This morning they announced the Nobel Prize winners in Economics. One of the winners, Roger Myerson, was a professor of mine at Northwestern (Winter quarter, 1977) for a course in non-linear programming. That was my first year in grad school and I believe Roger’s first quarter teaching. Before that, Roger was Ken Arrow’s student at Harvard. Arrow was another Nobel winner. During that first year we learned about all the giants of economic theory. Arrow and Gerard Debreu were at the very top for their formulation of the general equilibrium model. (Lionel McKenzie was also a pioneer in this area but didn’t get quite the same notice.) The third great theorist we became aware of at the time was Leo Hurwicz, for mechanism design. It’s remarkable that he didn’t win the prize until now. He was a giant even then. The funny thing is that Hurwicz was once a faculty member at Illinois, before I was born. So was Franco Modigliani, another Nobel winner. Back then we let some very big fish get away.
Let me get back to Roger. Reading the New York Times piece and this piece in the Chicago Tribune, which is a little more informative, it seems these papers don’t think they can educate their readers as to what “mechanism design” really means so they talk about it but don’t explain it. I’m going to try to provide some explanation with an example.
Before the Internet and Websites like Travelocity or Expedia, one had to book flights either through the airlines themselves or through a travel agent, who would do the lookup on your behalf to find the appropriate flights at the appropriate fares. In turn, the airlines set the fares in kind of an arcane way but with a particular goal in mind – they wanted to separate out the buyers by their willingness to pay, and get those willing to pay more to do that, in exchange for some perq that these buyers would value. Equivalently, they wanted to give discounts to those buyers who were looking for a bargain, but they needed to provide some inconvenience in addition or else all buyers would want to buy at the lower price.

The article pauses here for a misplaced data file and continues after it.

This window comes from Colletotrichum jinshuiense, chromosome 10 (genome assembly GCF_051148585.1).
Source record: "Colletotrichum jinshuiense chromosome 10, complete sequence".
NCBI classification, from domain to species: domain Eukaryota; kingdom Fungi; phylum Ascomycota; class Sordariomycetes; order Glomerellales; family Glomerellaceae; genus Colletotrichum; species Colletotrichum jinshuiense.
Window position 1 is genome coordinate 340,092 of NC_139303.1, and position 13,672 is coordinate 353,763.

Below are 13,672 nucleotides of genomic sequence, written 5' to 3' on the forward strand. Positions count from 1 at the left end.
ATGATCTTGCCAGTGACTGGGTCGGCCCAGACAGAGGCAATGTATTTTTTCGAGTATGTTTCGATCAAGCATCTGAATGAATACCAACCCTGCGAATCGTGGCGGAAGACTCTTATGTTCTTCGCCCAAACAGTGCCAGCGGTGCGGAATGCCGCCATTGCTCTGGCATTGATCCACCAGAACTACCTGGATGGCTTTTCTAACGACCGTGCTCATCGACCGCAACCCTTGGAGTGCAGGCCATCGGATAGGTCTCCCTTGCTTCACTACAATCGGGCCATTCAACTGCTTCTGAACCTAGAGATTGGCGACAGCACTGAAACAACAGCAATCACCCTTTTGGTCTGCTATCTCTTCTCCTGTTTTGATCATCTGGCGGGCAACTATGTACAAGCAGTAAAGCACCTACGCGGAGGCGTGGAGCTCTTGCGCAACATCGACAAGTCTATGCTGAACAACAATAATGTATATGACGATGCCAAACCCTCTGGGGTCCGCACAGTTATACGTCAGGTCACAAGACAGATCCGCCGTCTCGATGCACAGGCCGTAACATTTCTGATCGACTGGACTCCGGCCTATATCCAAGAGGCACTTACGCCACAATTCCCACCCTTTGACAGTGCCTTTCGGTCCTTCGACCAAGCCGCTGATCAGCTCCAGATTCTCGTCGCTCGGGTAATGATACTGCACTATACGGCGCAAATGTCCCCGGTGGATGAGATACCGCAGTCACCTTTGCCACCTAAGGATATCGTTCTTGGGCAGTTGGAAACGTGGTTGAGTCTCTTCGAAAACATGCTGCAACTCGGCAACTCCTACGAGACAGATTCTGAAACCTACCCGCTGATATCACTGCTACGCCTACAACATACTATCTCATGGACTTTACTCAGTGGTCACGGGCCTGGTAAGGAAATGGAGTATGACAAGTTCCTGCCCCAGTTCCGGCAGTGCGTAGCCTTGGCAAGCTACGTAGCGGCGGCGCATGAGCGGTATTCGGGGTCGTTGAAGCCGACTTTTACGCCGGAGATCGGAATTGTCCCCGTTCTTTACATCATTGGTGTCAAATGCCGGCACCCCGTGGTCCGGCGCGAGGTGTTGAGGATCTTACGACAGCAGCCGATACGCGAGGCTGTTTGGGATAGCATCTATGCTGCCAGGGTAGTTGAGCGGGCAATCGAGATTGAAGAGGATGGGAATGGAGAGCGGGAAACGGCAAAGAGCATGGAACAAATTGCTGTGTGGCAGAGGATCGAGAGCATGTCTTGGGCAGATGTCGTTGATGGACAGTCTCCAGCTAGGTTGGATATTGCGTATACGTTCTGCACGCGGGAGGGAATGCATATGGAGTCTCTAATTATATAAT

One mechanism that they opted for, a mechanism that persisted for quite some time, was the Saturday stay over. “Business travelers”, who had their travel paid by their employer, wanted to get home once their business concluded. But “tourists”, looking for bargains, would be willing to accept the Saturday stay over to get the lower fairs and accommodate their vacations to that.
In 1979 Roger wrote a paper where he introduced an idea called the “Revelation Principle” (I believe the same idea was later invented independently by Robert Townsend) where Roger showed that for every mechanism (Saturday stay over is one such mechanism) there is an equivalent “direct mechanism” that leads to exactly the same outcomes. In this case in the direct mechanism the traveler announces either “I’m a business traveler” or “I’m a tourist” and then the mechanism allocates both the travel time and the payments in a way that makes them “incentive compatible,” meaning it is in the interest of each type to report their type truthfully given the incentives in place.
The value of this finding was huge for economics research. For an arbitrary mechanism it is sometimes quite hard to work through the full implications of the incentive scheme. But for a direct mechanism where it is known that each type will report truthfully, it is much easier to design an optimal mechanism. During the 1980s and early 1990s, many economics papers (including a few I wrote) looked for the optimal direct mechanism within a certain particular environment that was deemed worthy of study, as a way to explain behavior in that particular environment. The approach was adopted in Industrial Organization, Labor Economics, International Trade, and other fields as well. Roger’s work paved the way for all this other work.
I’m glad he won the award. It makes me feel proud of the graduate education I received and that the whole thing really is close to home.